We've been talking a lot about food recently but as you know, this blog is about more than just seasonal food. it's about seasonal living. So we're going to try to redress the balance a bit, with a few more non-food pieces....like this:
It's always with a tinge of sadness that we acknowledge we're coming towards the end of Summer. Hopefully we've got several weeks of good weather still to come but, as we head into September and on into October, we'll definitely be seeing wetter and cooler weather.
BUT, without doubt, autumn is one of the best times to be out and about in the countryside. The hedgerows are bursting with food to forage and the cooler weather means we can hike for miles without collapsing in a heat-exhausted pile.
The wetter conditions also mean softer ground and the opportunity to collect animal track casts - one of our favourite past times with children and a great way to spend the last few weeks of the school holidays.
How to Make Animal Track Casts
You will need:
A 1kg tub of plaster of Paris (try any art supplies shop)
A 1 litre bottle of tap water
An old medium-sized mixing bowl or plastic container
A wooden spoon
An old 2L plastic bottle, cut into sections about two inches thick
Some old newspaper
Plastic bags (for the messy bowl and spoon)
Vaseline or other petroleum jelly.
First, find your tracks. Look on soft ground near to shelter or food and water sources – under trees or near streams in woodland or field edges. Once you find a good print, clear away any loose twigs and stones so the print is as clear as possible. Smear a thin layer of the petroleum jelly around one of the plastic rings (this will make it easier to remove later), then press into the ground around the print, making sure the print is centred. Press the ring a couple of centimetres into the ground so that, when you pour the plaster in, it will not leak out. Now mix your plaster in the bowl. Follow the directions on the packet to get the right plaster to water ratio (usually about 1.5 to 1). The mixture will get hot as you mix it. You should have a glossy liquid, similar in texture to double cream or pancake batter. Once mixed, leave for a minute or two and gently tap the mixing bowl to ensure any air bubbles float to the top (trapped air bubbles will weaken your cast). Now pour the plaster into the plastic circle, filling to just below the rim. Don't pour the plaster directly onto the print but off to the side, letting it run into the impression. You now need to leave the cast to set for at least half an hour. Mark your spot with a tall stick (so you can find it again!) and hunt for more prints or go for a circular walk. When you are ready to remove the cast, very carefully lift it (including the plastic collar) and wrap it in the newspaper. Don't worry at this stage about cleaning any mud off - it is still very fragile. Leave to dry for another full day at home. The cast will then be properly set and you can cut off the collar and rinse off any mud. You can paint the cast to highlight the footprint if you want to, or varnish it to give it extra strength. Be sure to label it with the species you have identified and the location you found it. As you add to your collection you will learn quickly gather more information about the animals and their behaviour. What sort of woodland do deer like to live in? What do wild board like to eat? It's a fascinating way to learn more about the animals that live in our countryside. Incidentally, if you're lucky enough to find larger animal casts, such as a badger's, you can also use long strips of card, secured with paper clips to surround the print, instead of the plastic rings.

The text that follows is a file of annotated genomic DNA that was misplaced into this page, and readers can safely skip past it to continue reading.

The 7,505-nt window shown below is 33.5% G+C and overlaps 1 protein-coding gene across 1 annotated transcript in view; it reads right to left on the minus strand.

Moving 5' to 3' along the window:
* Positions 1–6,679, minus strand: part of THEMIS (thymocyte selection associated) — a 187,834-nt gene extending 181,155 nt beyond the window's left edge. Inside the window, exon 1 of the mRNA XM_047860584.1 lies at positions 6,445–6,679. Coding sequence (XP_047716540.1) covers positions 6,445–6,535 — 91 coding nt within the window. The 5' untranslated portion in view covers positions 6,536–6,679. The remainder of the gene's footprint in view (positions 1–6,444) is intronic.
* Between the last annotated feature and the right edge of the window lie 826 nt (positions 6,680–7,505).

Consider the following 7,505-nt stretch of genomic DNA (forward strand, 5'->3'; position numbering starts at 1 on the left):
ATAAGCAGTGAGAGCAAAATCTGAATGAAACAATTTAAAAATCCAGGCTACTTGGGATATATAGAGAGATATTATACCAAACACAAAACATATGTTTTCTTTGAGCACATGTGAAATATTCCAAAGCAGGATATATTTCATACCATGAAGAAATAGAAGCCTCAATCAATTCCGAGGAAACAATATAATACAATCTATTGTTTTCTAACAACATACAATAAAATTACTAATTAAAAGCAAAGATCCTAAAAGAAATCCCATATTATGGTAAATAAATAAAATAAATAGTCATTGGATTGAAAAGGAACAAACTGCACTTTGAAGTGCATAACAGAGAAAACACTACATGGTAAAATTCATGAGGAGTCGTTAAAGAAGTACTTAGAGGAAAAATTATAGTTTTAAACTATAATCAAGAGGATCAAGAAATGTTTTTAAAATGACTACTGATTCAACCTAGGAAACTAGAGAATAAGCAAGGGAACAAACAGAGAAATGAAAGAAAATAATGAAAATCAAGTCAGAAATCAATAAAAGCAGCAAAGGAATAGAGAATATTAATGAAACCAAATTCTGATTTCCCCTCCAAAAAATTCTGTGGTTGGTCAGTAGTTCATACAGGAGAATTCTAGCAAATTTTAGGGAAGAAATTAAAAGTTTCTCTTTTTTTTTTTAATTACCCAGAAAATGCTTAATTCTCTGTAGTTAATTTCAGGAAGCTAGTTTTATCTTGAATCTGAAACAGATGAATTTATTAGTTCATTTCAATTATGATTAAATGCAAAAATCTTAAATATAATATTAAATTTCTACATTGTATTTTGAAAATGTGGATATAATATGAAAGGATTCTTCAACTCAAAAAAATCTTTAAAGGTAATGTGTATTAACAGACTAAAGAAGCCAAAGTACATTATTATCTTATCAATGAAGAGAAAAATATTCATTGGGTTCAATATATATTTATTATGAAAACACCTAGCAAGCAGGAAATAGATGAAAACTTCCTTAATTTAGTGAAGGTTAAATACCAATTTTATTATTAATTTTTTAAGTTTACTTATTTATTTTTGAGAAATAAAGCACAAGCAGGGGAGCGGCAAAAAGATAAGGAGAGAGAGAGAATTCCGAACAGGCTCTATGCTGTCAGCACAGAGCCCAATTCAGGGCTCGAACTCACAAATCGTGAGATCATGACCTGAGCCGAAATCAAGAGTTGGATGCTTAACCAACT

And five points to the first person who can identify this print....